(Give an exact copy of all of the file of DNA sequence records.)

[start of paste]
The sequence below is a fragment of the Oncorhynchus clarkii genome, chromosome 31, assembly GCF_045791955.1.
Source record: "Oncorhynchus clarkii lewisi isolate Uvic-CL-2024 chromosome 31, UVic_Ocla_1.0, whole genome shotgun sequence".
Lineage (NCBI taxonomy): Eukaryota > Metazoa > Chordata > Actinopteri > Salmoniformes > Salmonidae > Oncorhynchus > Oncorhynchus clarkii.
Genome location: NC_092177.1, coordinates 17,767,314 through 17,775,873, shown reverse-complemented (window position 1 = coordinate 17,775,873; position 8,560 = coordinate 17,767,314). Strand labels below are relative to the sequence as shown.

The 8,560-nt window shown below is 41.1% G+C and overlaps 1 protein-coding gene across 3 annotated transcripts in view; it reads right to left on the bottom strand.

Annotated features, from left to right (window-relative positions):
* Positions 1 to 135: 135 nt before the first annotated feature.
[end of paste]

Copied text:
The sequence below is a fragment of the Oncorhynchus clarkii genome, chromosome 31, assembly GCF_045791955.1.
Source record: "Oncorhynchus clarkii lewisi isolate Uvic-CL-2024 chromosome 31, UVic_Ocla_1.0, whole genome shotgun sequence".
Lineage (NCBI taxonomy): Eukaryota > Metazoa > Chordata > Actinopteri > Salmoniformes > Salmonidae > Oncorhynchus > Oncorhynchus clarkii.
Genome location: NC_092177.1, coordinates 17,767,314 through 17,775,873, shown reverse-complemented (window position 1 = coordinate 17,775,873; position 8,560 = coordinate 17,767,314). Strand labels below are relative to the sequence as shown.

The 8,560-nt window shown below is 41.1% G+C and overlaps 1 protein-coding gene across 3 annotated transcripts in view; it reads right to left on the bottom strand.

Annotated features, from left to right (window-relative positions):
* Positions 1 to 135: 135 nt before the first annotated feature.